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3.4.6 Charter of rights for children and young people in the CEO’s care

Last Modified: 24-Mar-2022 Review Date: 13-Apr-2016


Children come into the CEO's care for various reasons.  Details about why a child is in the CEO's care, and how long they are likely to be in the CEO's care must be explained to them in an age appropriate way.  This entry provides information about the Charter of Rights for children and young people in the CEO's care. 

Note: CEO refers to the Chief Executive Officer of the Department of Communities (the Department).

  •   You must inform and explain to the child:

    • what being in the CEO's care means in terms of decisions that are made about them

    • The purpose of the Charter of Rights for Children and Young People in the CEO's Care (the Charter), and

    • The role and contact information for the Advocate for Children in Care (the Advocate).

  • You must provide a copy of the Charter to each child when they enter the CEO's care

  • You must record that you have given the child a copy of the Charter in the main section of the child's provisional care plan/care plan, and

  • You must discuss the Charter with the child regularly, at a minimum on an annual basis.

Process Maps

Not applicable

Information and Instructions

  • Child participation
  • The Advocate for Children in Care
  • The Charter of Rights
  • Child participation

    ​Under s.10 of the Children and Community Services Act 2004, child protection workers need to emphasise the importance of child participation, particularly in relation to significant events and times of intense planning for the child:

    When a decision is being made that is likely to have a significant impact on a child's life, to make sure the child is able to participate in the decision-making process, the child must be given:

    • adequate information about the decision being made, in accessible language and in a way the child can understand.
    • an explanation on why the Department is making this decision.
    • an opportunity to express their wishes and views freely, according to their ability
    • any help they need to express their views and wishes
    • information on how their views and wishes will be documented, and
    • a chance to respond and to challenge the decision made.

    In relation to the extent of a child's participation, due regard must be given to the child's age and level of understanding. 



    The Advocate for Children in Care

    The Advocate protects and promotes the interests and rights of all children in the CEO's care to have a say in decisions and actions that affect them and in the services that are provided to them.  The Advocate provides advocacy services to help children resolve issues and have decisions reviewed, and supports them in using formal complaint and review processes.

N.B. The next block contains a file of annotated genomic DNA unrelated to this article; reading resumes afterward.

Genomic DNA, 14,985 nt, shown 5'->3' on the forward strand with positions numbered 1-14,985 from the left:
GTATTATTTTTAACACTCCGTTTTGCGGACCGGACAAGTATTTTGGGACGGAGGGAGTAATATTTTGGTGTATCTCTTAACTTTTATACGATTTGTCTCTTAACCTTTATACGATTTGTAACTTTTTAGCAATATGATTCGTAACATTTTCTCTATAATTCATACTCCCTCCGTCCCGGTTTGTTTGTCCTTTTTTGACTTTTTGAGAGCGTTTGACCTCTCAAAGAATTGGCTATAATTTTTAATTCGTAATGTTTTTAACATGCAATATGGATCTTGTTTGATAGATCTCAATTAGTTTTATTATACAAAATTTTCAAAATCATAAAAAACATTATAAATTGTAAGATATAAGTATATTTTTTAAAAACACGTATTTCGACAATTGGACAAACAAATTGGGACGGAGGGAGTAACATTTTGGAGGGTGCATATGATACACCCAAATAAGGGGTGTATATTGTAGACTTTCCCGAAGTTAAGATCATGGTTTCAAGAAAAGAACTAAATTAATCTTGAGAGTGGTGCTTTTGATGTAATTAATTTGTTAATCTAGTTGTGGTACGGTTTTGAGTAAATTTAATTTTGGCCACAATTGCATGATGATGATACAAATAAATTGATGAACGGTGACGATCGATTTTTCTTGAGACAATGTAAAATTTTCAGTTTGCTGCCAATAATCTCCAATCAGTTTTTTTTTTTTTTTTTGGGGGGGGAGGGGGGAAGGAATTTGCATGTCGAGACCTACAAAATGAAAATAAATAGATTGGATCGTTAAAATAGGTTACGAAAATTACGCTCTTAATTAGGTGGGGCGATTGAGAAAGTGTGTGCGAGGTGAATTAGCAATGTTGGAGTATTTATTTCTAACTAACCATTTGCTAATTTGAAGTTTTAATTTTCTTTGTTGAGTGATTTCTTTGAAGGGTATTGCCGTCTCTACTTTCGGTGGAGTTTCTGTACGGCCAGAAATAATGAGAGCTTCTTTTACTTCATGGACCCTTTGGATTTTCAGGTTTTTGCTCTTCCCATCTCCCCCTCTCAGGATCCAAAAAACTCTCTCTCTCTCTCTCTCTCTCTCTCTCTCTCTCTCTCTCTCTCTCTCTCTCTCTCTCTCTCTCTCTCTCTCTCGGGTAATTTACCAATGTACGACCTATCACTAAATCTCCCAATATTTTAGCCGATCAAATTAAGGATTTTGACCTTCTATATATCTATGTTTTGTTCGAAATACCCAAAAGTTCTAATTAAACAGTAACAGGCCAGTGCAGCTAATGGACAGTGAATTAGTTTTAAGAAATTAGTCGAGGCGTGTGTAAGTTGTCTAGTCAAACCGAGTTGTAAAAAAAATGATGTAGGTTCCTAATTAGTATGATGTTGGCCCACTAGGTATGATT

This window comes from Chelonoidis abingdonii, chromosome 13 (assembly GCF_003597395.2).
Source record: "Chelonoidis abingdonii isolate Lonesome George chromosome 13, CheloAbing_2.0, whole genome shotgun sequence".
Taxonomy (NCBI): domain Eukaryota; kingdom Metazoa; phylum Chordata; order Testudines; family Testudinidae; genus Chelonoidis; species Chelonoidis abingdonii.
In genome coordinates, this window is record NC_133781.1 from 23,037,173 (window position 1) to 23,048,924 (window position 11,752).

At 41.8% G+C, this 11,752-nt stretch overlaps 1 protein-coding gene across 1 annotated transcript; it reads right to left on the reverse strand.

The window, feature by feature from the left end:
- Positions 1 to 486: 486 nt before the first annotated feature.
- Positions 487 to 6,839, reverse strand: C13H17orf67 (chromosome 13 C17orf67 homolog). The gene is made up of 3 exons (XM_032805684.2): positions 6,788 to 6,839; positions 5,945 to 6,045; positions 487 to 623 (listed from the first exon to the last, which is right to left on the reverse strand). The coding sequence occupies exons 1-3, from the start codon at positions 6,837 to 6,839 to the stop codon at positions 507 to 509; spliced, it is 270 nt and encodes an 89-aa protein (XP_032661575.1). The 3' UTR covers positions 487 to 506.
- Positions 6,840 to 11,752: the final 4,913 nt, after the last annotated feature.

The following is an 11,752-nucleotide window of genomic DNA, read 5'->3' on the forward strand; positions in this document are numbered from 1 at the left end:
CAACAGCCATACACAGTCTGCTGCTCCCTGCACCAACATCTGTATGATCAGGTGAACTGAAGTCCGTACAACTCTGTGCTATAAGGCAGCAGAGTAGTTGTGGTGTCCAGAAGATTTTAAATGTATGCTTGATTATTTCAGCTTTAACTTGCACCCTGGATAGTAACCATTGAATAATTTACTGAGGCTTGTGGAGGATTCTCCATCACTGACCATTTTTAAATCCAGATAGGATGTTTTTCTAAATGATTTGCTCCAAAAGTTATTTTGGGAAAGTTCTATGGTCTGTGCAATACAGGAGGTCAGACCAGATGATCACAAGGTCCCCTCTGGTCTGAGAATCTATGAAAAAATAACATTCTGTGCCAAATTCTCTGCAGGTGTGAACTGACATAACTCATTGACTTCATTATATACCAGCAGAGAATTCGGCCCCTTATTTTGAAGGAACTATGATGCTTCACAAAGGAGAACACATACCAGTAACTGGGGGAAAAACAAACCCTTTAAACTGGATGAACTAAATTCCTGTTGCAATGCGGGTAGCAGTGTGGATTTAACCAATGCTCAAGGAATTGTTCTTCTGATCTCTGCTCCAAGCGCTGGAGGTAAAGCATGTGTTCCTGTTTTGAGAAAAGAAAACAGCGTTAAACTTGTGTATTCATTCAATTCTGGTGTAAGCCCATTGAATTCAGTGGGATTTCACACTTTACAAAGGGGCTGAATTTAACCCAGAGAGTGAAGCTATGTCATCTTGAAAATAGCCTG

You and the Advocate should work together to resolve issues for children in the CEO's care.

    myView App

    From April 2020, the Department is inviting young people in care to try a prototype app designed to offer the functions young people have requested, together with news and ideas for keeping safe and connected.

    Refer to the Viewpoint resources below for more information:



    The Charter of Rights

    The Charter includes the following principles:   ​ 

    1. You have the right to receive proper health care including medical and dental when you need it.

    2. You have the right to receive guidance and encouragement in your education and activities such as hobbies, sport, music, dance and art.

    3. You have the right to be kept informed about your care plan and have your views about the plan considered.

    4. You have the right to be respected (and to treat others with respect too).

    5. You have the right to raise an issue with your case worker, foster carer and/or Advocate for Children in Care.

    6. You have the right to privacy and to have your personal belongings.

    7. You have the right to be heard (and show the same to other people's views and opinions).

    8. You have the right to get help and support to go to court regarding your care.

    9. You have the right to have contact with family members and friends whenever possible.

    10. You have the right to be encouraged and supported in your religion and culture.

    11. You have the right to proper planning before leaving care.

    12. You have the right to be safe.​ 

    Versions of the Charter are available for age groups:

    It can also be downloaded as a poster for children in the CEO's care.  The poster is available in three formats, each designed for the different age groups listed above.

    Also refer to practice guidance in: